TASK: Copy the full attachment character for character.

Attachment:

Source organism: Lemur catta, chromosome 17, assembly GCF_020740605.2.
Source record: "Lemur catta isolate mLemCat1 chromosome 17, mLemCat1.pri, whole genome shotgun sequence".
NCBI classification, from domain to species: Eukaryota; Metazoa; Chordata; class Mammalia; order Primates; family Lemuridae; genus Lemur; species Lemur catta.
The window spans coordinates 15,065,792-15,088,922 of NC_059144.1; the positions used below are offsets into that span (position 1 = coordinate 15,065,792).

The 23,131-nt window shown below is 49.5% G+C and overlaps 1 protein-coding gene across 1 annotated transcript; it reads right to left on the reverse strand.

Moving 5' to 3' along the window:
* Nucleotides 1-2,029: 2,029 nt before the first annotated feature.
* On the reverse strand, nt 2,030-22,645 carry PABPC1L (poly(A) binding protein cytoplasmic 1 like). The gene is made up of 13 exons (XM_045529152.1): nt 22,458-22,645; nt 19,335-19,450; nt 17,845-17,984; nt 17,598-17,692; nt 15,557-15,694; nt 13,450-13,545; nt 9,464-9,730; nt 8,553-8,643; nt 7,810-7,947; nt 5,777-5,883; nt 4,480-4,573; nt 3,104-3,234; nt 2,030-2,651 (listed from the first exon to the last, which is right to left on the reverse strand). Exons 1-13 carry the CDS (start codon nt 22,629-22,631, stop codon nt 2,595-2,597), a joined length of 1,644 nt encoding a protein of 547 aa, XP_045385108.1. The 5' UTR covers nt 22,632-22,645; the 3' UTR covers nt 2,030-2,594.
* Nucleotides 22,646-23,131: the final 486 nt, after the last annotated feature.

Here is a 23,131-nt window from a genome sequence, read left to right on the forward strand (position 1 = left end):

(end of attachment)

Source organism: Lemur catta, chromosome 17, assembly GCF_020740605.2.
Source record: "Lemur catta isolate mLemCat1 chromosome 17, mLemCat1.pri, whole genome shotgun sequence".
NCBI classification, from domain to species: Eukaryota; Metazoa; Chordata; class Mammalia; order Primates; family Lemuridae; genus Lemur; species Lemur catta.
The window spans coordinates 15,065,792-15,088,922 of NC_059144.1; the positions used below are offsets into that span (position 1 = coordinate 15,065,792).

The 23,131-nt window shown below is 49.5% G+C and overlaps 1 protein-coding gene across 1 annotated transcript; it reads right to left on the reverse strand.

Moving 5' to 3' along the window:
* Nucleotides 1-2,029: 2,029 nt before the first annotated feature.
* On the reverse strand, nt 2,030-22,645 carry PABPC1L (poly(A) binding protein cytoplasmic 1 like). The gene is made up of 13 exons (XM_045529152.1): nt 22,458-22,645; nt 19,335-19,450; nt 17,845-17,984; nt 17,598-17,692; nt 15,557-15,694; nt 13,450-13,545; nt 9,464-9,730; nt 8,553-8,643; nt 7,810-7,947; nt 5,777-5,883; nt 4,480-4,573; nt 3,104-3,234; nt 2,030-2,651 (listed from the first exon to the last, which is right to left on the reverse strand). Exons 1-13 carry the CDS (start codon nt 22,629-22,631, stop codon nt 2,595-2,597), a joined length of 1,644 nt encoding a protein of 547 aa, XP_045385108.1. The 5' UTR covers nt 22,632-22,645; the 3' UTR covers nt 2,030-2,594.
* Nucleotides 22,646-23,131: the final 486 nt, after the last annotated feature.

Here is a 23,131-nt window from a genome sequence, read left to right on the forward strand (position 1 = left end):